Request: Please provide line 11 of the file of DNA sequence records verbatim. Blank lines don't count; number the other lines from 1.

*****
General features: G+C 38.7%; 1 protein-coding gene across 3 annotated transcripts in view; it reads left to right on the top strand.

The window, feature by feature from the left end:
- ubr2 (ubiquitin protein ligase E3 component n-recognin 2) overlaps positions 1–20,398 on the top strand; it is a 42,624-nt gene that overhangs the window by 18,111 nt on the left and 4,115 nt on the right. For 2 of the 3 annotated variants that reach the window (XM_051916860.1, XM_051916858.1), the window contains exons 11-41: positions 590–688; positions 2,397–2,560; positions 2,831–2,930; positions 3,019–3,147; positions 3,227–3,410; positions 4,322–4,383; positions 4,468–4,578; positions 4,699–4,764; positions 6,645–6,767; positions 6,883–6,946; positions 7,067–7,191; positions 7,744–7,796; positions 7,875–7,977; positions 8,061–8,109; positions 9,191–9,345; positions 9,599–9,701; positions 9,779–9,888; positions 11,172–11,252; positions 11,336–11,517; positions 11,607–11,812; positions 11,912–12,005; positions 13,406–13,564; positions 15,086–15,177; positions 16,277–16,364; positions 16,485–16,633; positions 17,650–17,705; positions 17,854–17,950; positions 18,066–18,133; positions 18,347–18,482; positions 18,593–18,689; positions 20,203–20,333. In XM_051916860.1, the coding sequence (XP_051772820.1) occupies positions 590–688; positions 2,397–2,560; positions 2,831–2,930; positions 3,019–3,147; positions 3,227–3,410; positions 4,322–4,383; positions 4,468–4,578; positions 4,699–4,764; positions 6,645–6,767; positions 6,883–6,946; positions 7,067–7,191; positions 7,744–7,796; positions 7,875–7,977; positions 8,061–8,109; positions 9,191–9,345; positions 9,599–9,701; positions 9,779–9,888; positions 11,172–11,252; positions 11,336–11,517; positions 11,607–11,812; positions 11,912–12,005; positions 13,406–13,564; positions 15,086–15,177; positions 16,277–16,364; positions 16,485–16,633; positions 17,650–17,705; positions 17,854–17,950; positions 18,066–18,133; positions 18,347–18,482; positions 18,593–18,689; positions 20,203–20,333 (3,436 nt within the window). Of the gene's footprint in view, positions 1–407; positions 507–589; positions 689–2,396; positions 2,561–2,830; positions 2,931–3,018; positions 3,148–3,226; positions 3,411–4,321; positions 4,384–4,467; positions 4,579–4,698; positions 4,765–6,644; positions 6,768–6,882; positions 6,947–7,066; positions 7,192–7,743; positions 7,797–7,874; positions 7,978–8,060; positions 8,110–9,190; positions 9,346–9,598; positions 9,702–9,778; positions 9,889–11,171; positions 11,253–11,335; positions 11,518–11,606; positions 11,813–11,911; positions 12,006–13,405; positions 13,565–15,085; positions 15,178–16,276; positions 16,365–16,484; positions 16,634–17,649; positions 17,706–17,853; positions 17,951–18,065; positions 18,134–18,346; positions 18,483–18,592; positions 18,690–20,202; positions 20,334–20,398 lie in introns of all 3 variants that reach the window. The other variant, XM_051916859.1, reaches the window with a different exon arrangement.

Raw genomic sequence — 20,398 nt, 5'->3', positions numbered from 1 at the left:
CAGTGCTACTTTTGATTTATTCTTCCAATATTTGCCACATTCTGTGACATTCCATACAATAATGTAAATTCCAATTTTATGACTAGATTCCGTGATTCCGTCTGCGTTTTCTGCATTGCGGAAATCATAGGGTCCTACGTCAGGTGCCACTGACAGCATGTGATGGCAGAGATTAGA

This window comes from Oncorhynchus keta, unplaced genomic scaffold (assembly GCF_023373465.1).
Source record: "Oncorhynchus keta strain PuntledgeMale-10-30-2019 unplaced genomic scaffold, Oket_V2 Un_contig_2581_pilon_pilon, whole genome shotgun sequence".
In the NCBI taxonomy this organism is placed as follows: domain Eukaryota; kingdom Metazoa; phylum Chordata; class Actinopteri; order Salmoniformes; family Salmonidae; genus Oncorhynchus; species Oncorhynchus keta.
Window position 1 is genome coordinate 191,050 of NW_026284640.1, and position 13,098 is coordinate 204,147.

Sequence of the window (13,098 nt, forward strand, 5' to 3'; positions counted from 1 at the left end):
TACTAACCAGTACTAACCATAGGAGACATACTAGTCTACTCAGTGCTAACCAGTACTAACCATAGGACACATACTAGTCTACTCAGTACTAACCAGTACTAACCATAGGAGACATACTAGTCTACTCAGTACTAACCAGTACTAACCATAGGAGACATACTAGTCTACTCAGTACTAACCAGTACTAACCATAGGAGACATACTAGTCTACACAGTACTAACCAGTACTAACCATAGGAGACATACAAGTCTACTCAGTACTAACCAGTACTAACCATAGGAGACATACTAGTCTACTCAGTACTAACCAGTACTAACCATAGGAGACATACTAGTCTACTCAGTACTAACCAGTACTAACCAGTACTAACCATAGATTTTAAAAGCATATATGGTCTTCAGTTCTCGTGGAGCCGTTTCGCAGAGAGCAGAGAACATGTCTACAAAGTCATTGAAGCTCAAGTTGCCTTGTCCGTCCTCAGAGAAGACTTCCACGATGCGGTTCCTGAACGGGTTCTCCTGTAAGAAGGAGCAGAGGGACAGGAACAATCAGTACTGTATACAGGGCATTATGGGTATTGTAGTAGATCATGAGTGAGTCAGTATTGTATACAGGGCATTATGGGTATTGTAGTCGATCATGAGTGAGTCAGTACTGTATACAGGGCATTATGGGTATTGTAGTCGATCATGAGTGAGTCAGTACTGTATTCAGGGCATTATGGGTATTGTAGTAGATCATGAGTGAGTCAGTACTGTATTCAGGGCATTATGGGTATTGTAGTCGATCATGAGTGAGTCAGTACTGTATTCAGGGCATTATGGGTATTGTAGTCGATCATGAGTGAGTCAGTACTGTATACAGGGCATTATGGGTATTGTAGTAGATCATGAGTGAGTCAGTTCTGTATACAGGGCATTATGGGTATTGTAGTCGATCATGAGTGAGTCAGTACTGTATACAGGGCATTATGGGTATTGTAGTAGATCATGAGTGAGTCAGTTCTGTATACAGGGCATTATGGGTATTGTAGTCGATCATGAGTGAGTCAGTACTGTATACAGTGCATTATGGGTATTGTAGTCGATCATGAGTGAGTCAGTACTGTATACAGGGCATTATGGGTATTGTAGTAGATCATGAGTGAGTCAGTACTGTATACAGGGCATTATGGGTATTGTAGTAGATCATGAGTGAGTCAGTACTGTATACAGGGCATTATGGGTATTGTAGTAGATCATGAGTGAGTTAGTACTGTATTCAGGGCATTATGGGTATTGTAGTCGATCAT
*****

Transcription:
TACTAACCAGTACTAACCATAGGAGACATACTAGTCTACTCAGTGCTAACCAGTACTAACCATAGGACACATACTAGTCTACTCAGTACTAACCAGTACTAACCATAGGAGACATACTAGTCTACTCAGTACTAACCAGTACTAACCATAGGAGACATACTAGTCTACTCAGTACTAACCAGTACTAACCATAGGAGACATACTAGTCTACACAGTACTAACCAGTACTAACCATAGGAGACATACAAGTCTACTCAGTACTAACCAGTACTAACCATAGGAGACATACTAGTCTACTCAGTACTAACCAGTACTAACCATAGGAGACATACTAGTCTACTCAGTACTAACCAGTACTAACCAGTACTAACCATAGATTTTAAAAGCATATATGGTCTTCAGTTCTCGTGGAGCCGTTTCGCAGAGAGCAGAGAACATGTCTACAAAGTCATTGAAGCTCAAGTTGCCTTGTCCGTCCTCAGAGAAGACTTCCACGATGCGGTTCCTGAACGGGTTCTCCTGTAAGAAGGAGCAGAGGGACAGGAACAATCAGTACTGTATACAGGGCATTATGGGTATTGTAGTAGATCATGAGTGAGTCAGTATTGTATACAGGGCATTATGGGTATTGTAGTCGATCATGAGTGAGTCAGTACTGTATACAGGGCATTATGGGTATTGTAGTCGATCATGAGTGAGTCAGTACTGTATTCAGGGCATTATGGGTATTGTAGTAGATCATGAGTGAGTCAGTACTGTATTCAGGGCATTATGGGTATTGTAGTCGATCATGAGTGAGTCAGTACTGTATTCAGGGCATTATGGGTATTGTAGTCGATCATGAGTGAGTCAGTACTGTATACAGGGCATTATGGGTATTGTAGTAGATCATGAGTGAGTCAGTTCTGTATACAGGGCATTATGGGTATTGTAGTCGATCATGAGTGAGTCAGTACTGTATACAGGGCATTATGGGTATTGTAGTAGATCATGAGTGAGTCAGTTCTGTATACAGGGCATTATGGGTATTGTAGTCGATCATGAGTGAGTCAGTACTGTATACAGTGCATTATGGGTATTGTAGTCGATCATGAGTGAGTCAGTACTGTATACAGGGCATTATGGGTATTGTAGTAGATCATGAGTGAGTCAGTACTGTATACAGGGCATTATGGGTATTGTAGTAGATCATGAGTGAGTCAGTACTGTATACAGGGCATTATGGGTATTGTAGTAGATCATGAGTGAGTTAGTACTGTATTCAGGGCATTATGGGTATTGTAGTCGATCAT